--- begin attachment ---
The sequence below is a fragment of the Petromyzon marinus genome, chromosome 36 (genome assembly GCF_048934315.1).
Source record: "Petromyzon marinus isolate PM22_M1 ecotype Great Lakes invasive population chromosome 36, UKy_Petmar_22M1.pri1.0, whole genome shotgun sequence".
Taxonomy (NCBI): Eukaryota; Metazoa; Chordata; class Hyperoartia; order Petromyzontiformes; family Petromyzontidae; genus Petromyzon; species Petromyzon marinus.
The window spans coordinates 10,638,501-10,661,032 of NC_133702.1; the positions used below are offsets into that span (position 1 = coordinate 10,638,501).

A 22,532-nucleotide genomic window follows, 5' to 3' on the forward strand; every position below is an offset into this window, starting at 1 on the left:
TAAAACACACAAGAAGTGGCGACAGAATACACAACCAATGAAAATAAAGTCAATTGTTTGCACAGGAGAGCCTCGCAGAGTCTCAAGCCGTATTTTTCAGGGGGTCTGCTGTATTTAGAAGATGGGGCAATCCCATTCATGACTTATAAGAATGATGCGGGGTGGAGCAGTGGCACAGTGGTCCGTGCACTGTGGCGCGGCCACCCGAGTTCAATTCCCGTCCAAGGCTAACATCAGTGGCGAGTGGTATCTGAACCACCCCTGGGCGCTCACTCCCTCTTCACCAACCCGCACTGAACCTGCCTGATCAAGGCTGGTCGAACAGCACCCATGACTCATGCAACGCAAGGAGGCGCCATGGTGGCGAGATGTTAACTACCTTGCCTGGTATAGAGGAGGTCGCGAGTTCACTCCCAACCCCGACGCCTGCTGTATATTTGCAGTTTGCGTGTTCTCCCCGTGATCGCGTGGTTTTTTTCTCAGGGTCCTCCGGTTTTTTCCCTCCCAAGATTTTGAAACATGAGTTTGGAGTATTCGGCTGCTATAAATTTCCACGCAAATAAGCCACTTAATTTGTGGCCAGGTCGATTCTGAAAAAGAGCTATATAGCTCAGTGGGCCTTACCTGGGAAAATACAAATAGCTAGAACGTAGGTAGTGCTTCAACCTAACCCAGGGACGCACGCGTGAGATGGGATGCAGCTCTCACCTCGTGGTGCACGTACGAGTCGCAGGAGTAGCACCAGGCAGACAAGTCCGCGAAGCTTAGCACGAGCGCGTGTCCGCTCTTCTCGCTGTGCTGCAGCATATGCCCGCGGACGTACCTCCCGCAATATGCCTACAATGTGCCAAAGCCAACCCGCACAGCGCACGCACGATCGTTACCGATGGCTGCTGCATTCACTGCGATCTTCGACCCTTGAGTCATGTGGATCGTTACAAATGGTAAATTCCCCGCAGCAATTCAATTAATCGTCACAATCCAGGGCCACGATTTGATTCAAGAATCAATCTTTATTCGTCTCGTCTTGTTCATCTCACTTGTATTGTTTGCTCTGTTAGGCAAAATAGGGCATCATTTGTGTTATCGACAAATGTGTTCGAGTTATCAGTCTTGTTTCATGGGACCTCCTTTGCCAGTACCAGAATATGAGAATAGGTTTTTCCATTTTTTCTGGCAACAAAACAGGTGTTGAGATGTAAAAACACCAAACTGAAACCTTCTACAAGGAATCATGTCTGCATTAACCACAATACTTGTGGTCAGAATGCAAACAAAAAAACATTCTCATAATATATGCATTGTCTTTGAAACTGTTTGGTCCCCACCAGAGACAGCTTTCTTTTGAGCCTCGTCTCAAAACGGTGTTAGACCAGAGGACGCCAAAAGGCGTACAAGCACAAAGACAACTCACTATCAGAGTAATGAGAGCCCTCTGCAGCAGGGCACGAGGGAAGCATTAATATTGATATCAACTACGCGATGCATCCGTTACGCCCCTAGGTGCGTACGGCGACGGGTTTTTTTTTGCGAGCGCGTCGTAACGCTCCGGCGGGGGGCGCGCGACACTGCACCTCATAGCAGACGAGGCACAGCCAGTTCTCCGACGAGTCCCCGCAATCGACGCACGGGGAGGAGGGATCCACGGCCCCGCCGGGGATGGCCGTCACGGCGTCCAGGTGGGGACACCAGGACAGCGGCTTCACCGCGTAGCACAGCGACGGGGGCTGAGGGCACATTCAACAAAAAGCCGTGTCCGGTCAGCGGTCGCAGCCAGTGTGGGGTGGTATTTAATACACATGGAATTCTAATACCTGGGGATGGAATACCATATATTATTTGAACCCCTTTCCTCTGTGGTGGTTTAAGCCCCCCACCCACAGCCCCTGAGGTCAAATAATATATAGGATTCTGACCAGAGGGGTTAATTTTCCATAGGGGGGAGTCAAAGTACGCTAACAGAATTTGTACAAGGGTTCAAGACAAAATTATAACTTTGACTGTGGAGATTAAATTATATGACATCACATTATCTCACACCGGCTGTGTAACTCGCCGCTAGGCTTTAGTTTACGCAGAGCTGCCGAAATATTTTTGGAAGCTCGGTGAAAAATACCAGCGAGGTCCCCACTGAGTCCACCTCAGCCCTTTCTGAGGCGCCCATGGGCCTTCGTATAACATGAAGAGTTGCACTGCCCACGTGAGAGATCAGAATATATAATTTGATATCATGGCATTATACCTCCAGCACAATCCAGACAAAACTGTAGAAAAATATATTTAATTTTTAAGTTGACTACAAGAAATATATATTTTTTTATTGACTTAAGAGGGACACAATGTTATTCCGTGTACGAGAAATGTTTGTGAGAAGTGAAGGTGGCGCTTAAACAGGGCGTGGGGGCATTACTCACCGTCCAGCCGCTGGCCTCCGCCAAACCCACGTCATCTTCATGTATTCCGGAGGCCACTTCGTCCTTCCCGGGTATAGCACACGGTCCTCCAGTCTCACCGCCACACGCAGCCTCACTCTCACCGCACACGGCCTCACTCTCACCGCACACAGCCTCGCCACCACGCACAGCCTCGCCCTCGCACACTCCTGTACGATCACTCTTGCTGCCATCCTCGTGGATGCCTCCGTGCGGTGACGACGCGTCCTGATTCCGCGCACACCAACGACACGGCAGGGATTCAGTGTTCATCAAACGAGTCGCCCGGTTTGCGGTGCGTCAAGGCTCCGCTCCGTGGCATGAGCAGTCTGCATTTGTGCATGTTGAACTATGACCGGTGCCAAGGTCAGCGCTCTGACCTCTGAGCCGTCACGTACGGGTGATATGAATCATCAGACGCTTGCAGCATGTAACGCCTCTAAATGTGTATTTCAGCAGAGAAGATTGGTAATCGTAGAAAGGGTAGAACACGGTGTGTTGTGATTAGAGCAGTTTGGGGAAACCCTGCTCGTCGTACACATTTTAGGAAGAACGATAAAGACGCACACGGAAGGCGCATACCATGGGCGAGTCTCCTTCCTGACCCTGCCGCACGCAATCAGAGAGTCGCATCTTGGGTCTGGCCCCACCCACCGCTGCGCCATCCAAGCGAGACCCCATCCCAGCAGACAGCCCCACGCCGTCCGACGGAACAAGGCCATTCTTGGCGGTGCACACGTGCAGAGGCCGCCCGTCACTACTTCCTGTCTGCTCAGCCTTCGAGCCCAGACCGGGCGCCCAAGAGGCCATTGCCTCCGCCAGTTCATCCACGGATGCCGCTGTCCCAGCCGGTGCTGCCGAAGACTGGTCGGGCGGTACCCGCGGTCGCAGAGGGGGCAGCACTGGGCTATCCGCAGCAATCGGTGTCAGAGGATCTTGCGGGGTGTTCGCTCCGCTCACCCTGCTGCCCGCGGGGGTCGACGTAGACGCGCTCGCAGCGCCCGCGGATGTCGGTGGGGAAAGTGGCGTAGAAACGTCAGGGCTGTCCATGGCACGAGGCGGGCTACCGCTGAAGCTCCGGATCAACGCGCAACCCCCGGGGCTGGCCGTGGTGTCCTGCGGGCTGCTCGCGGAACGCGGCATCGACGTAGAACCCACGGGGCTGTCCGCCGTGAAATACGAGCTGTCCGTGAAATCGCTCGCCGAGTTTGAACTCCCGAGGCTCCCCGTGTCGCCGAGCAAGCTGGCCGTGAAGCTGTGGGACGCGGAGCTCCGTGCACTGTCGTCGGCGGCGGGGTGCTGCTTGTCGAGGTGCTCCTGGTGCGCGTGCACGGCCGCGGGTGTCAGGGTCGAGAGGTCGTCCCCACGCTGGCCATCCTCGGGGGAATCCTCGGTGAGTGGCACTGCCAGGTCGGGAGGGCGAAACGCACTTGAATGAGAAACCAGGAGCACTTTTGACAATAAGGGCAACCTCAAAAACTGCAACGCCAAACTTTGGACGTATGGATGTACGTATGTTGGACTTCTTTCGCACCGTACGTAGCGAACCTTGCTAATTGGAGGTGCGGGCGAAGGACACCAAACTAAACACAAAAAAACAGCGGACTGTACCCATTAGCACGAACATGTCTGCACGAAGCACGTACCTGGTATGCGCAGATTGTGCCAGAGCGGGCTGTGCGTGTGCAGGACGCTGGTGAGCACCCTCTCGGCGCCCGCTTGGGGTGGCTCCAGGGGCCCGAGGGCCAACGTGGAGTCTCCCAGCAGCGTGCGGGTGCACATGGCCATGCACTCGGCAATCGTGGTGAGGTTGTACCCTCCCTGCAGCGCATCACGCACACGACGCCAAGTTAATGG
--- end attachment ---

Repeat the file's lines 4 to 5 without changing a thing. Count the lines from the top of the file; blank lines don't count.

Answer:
The window spans coordinates 10,638,501-10,661,032 of NC_133702.1; the positions used below are offsets into that span (position 1 = coordinate 10,638,501).

A 22,532-nucleotide genomic window follows, 5' to 3' on the forward strand; every position below is an offset into this window, starting at 1 on the left: